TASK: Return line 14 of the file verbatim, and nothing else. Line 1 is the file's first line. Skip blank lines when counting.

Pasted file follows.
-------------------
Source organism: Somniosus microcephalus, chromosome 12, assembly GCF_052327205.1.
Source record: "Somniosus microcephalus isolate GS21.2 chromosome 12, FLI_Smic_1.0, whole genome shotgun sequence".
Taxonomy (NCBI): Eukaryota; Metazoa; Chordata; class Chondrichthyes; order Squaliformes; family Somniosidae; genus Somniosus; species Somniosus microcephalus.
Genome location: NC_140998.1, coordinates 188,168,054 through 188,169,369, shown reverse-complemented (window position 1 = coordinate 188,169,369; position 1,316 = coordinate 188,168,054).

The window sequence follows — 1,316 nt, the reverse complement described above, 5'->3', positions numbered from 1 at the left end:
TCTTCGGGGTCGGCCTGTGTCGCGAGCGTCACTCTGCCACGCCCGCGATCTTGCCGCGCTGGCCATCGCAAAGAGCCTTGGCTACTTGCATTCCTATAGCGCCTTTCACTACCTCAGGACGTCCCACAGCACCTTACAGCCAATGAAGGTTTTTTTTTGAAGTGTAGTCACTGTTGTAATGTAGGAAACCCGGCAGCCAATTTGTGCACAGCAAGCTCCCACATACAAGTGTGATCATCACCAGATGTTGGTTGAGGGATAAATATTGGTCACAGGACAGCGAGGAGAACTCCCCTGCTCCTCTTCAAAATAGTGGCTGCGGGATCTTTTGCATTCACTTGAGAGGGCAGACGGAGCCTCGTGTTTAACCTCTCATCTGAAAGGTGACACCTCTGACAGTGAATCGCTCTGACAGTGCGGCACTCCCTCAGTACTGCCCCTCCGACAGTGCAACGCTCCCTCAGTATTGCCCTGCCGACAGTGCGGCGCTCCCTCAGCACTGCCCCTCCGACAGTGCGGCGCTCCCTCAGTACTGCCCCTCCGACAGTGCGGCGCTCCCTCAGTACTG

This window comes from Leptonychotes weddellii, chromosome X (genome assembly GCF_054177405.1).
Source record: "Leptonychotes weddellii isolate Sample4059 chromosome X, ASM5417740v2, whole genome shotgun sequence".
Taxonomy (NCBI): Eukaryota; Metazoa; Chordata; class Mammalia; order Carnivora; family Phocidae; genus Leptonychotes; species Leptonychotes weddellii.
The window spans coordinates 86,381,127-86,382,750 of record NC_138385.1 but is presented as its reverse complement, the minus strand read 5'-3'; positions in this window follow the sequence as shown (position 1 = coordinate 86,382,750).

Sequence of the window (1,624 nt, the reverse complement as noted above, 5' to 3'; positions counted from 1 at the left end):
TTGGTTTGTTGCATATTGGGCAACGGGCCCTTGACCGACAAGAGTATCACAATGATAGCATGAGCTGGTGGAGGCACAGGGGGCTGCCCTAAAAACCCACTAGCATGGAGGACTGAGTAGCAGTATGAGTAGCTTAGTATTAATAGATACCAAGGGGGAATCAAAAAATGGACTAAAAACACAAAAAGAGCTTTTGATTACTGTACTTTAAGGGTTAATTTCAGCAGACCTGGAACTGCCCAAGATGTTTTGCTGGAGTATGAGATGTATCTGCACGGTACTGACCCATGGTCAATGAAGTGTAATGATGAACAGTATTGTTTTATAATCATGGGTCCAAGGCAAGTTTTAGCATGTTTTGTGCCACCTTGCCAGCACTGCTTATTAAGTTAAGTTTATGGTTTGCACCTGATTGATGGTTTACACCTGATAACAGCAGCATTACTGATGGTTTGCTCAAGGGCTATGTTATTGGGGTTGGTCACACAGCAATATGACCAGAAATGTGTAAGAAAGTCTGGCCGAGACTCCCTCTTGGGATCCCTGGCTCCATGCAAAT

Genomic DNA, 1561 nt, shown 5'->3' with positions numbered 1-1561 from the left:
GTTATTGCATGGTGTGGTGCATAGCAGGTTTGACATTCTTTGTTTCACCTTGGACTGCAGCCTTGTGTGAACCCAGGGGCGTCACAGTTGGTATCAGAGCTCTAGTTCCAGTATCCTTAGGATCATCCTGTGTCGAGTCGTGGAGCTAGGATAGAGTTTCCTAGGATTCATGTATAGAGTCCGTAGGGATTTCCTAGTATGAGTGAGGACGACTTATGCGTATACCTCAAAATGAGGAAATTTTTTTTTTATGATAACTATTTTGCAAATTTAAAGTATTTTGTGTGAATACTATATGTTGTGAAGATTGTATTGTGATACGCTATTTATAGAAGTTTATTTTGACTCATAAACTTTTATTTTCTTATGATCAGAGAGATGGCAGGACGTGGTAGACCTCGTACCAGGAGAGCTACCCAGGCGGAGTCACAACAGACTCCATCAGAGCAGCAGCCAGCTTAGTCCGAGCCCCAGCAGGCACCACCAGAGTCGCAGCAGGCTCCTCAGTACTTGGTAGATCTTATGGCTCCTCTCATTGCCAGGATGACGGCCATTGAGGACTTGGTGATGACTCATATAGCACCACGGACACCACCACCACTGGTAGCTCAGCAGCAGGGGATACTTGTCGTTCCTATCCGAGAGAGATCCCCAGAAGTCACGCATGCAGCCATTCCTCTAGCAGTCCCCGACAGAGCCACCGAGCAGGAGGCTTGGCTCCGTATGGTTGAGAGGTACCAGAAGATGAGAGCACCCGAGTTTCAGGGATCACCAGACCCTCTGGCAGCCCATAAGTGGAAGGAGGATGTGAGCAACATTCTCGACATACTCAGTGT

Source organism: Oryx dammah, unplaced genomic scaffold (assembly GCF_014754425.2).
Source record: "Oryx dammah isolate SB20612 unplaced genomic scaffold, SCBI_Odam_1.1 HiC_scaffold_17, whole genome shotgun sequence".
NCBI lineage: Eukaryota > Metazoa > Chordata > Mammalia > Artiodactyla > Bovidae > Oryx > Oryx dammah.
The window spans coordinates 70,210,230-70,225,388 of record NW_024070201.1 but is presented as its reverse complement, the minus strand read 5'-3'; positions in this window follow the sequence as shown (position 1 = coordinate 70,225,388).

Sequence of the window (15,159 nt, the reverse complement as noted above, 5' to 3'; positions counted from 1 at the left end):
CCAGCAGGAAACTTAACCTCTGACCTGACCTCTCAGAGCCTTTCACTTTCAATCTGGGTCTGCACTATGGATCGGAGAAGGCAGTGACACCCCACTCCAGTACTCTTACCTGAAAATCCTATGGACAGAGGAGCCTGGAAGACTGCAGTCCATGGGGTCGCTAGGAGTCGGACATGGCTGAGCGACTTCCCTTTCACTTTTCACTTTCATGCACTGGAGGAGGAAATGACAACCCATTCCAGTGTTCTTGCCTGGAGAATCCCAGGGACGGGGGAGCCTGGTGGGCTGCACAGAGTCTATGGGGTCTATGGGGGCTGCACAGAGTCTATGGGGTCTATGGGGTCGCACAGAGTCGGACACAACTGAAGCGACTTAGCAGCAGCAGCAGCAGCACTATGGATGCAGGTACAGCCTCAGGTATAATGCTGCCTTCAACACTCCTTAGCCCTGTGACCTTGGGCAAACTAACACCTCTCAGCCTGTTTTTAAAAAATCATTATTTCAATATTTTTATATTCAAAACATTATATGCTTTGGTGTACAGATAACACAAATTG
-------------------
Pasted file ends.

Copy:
GTTATTGCATGGTGTGGTGCATAGCAGGTTTGACATTCTTTGTTTCACCTTGGACTGCAGCCTTGTGTGAACCCAGGGGCGTCACAGTTGGTATCAGAGCTCTAGTTCCAGTATCCTTAGGATCATCCTGTGTCGAGTCGTGGAGCTAGGATAGAGTTTCCTAGGATTCATGTATAGAGTCCGTAGGGATTTCCTAGTATGAGTGAGGACGACTTATGCGTATACCTCAAAATGAGGAAATTTTTTTTTTATGATAACTATTTTGCAAATTTAAAGTATTTTGTGTGAATACTATATGTTGTGAAGATTGTATTGTGATACGCTATTTATAGAAGTTTATTTTGACTCATAAACTTTTATTTTCTTATGATCAGAGAGATGGCAGGACGTGGTAGACCTCGTACCAGGAGAGCTACCCAGGCGGAGTCACAACAGACTCCATCAGAGCAGCAGCCAGCTTAGTCCGAGCCCCAGCAGGCACCACCAGAGTCGCAGCAGGCTCCTCAGTACTTGGTAGATCTTATGGCTCCTCTCATTGCCAGGATGACGGCCATTGAGGACTTGGTGATGACTCATATAGCACCACGGACACCACCACCACTGGTAGCTCAGCAGCAGGGGATACTTGTCGTTCCTATCCGAGAGAGATCCCCAGAAGTCACGCATGCAGCCATTCCTCTAGCAGTCCCCGACAGAGCCACCGAGCAGGAGGCTTGGCTCCGTATGGTTGAGAGGTACCAGAAGATGAGAGCACCCGAGTTTCAGGGATCACCAGACCCTCTGGCAGCCCATAAGTGGAAGGAGGATGTGAGCAACATTCTCGACATACTCAGTGT